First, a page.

Good practice indicates that a Business Impact Analysis should be reviewd as a minimum annualy but more frequently in the event of:
1. A particularly aggressive pace of business change
2. Significant changes in the internal business process, location or technology
3. Significant changes in the external business environment – such as market or regulatory change [BCI Good Practice Guidelines 2007]

ecurity Management

In today's global business environment, security must be the top priority in managing Information Technology. For most organizations, security is mandated by law, and conformance to those mandates is investigated regularly in the form of audits. Failure to pass security audits can have financial and management changing impacts upon an organization.

Document Management

In large Information Technology environments, personnel turnover is inevitable and must be planned as part of business continuity. The solution to the problems associated with turnover, is complete and up-to-date documentation. This insures that new personnel will have the information they need to quickly become knowledgable and productive with respect to the business functions they are tasked to support. This also implies that business function related documentation is largely generated (rather than written) from existing systems and managed in an automated manner.

Change Management

Regulations require that changes to business functions be documented and tracked for auditing purposes and is designated as "Change Control". This brings a level of stability to the business functions by requiring the support personnel to document and coordinate proposed changes to the underlying systems. As this process becomes more and more automated, the emphasis will be less upon personnel control, and more upon regulatory compliance.

Audit Management

One of the most costly and time consuming aspects of Information Technology management is dealing with auditors. One of the goals of business continuity is data center automation, which includes audit management. All modern Business functions should be designed with the concept of automatically generating the requisite audit compliance information and documentation as part of conducting day-to-day business. This dramatically reduces the time and cost associated with manually producing this information.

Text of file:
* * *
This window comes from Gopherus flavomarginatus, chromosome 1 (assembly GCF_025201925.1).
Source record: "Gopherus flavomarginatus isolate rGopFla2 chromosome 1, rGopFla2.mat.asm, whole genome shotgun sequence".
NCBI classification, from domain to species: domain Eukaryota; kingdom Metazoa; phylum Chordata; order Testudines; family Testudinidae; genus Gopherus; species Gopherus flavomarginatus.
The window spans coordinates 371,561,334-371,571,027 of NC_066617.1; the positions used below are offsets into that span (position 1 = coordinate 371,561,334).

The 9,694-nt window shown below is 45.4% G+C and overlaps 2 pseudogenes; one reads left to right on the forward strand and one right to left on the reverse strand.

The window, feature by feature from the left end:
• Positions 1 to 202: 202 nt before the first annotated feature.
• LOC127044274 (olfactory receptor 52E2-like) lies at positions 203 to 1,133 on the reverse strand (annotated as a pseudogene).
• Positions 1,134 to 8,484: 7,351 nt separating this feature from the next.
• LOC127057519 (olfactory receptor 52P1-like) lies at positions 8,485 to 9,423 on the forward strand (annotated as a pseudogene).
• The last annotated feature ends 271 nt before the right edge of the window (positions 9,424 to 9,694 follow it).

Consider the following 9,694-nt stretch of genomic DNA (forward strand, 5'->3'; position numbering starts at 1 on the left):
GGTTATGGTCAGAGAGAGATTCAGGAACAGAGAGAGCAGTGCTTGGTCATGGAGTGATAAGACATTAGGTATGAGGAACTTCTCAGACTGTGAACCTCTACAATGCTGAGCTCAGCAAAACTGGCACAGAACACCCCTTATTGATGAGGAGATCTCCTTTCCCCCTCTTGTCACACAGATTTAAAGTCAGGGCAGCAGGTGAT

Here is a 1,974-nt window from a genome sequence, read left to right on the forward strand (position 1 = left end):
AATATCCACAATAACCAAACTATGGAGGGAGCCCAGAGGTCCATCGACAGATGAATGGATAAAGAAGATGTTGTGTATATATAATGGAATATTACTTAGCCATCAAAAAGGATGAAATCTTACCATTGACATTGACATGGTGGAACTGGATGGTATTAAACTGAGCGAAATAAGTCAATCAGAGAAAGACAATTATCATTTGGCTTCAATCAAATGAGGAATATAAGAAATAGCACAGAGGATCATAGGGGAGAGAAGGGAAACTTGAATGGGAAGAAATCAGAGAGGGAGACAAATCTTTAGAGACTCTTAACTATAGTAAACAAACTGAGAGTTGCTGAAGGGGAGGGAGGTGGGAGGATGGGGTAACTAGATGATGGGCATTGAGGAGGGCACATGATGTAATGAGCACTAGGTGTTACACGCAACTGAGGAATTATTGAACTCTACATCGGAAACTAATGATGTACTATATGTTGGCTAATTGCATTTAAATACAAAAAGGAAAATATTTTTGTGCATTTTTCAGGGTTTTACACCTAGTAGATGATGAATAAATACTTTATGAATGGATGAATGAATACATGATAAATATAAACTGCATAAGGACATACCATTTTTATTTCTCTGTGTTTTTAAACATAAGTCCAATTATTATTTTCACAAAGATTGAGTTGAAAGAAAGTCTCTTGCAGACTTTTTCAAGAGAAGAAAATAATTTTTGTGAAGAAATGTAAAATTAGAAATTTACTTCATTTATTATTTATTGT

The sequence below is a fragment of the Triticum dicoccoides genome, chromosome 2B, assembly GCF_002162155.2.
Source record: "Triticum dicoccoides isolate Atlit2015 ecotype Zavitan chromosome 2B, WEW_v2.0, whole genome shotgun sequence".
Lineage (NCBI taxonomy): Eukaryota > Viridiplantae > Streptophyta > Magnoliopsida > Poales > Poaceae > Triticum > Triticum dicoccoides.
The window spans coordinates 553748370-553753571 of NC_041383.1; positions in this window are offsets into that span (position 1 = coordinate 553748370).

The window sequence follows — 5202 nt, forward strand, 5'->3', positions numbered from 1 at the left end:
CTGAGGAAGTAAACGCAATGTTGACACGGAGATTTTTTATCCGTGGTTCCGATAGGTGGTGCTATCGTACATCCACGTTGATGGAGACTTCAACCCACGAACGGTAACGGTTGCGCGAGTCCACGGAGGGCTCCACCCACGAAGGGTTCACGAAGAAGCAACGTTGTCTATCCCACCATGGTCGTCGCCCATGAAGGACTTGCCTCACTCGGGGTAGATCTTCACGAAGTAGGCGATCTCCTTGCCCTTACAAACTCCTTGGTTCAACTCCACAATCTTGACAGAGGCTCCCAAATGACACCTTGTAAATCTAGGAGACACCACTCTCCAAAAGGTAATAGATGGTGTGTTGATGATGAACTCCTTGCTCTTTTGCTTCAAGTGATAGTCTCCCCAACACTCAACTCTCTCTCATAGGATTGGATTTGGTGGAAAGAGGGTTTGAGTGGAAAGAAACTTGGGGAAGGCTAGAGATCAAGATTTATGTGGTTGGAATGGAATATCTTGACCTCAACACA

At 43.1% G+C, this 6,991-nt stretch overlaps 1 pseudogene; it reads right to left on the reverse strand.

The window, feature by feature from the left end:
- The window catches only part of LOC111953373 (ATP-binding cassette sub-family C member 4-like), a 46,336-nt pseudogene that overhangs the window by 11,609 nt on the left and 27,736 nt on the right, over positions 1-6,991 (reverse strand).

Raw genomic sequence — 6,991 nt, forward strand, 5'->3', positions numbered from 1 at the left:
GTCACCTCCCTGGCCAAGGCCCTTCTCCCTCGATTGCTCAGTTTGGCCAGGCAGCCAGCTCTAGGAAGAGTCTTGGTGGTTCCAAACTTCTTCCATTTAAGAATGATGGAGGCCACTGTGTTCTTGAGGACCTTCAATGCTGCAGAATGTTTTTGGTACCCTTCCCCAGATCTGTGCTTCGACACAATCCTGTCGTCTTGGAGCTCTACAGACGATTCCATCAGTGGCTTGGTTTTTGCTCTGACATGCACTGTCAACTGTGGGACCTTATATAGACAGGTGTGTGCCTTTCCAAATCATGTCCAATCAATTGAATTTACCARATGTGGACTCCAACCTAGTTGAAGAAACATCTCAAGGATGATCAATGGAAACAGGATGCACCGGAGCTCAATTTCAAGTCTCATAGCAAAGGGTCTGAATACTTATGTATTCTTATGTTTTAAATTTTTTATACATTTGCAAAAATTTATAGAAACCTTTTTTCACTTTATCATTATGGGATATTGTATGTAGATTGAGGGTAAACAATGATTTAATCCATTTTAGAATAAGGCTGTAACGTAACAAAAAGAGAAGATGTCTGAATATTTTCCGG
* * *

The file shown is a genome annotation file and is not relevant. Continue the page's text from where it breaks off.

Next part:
ervice Level Agreements

The interface between management and Information Technology is the Service Level Agreement. This provides a written contract stipulating the expectations of management with regard to the availability of a necessary business function, and the deliverables that Information Technology provides in support of that business function.

Other Components

Disaster Recovery Planning occurs as a subset of defining the Business Continuity procedures.

The following is a list of physical and logical entities within anInformation Technology environment which require the application of aBusiness Continuity Methodology. Applying the methodology shouldinclude the definition of things such as policies, guidelines,standards, procedures, etc., for each item in the list:

* Frames and Managed Systems
* Firmware and Microcode
* Internal and external disk storage
* Frame or Managed System Names
* Partition Names
* Node Names
* Host Names
* DNS Aliases
* Hardware Management Consoles and Console Access
* Virtualization
* Networking Design
* VLAN's
* TCP/IP Subnets
* Resource or Service Groups
* Workload Management
* Volume Groups
* Logical Volumes / Disk Partitions
* Journaling Filesystems Log
* Filesystem mount points
* User names and UID numbers
* Group names and GID numbers
* Security
* High Availability
* System Installation
* Application Installation
* Database Installation
* System Monitoring
* Application Monitoring
* Database Monitoring
* Patch Management



External Links

* [ Business Continuity Methodology]
* [ Business Continuity Portal by BSI]
* [ Business Continuity Institue ]


[ BCI Good Practice Guidelines]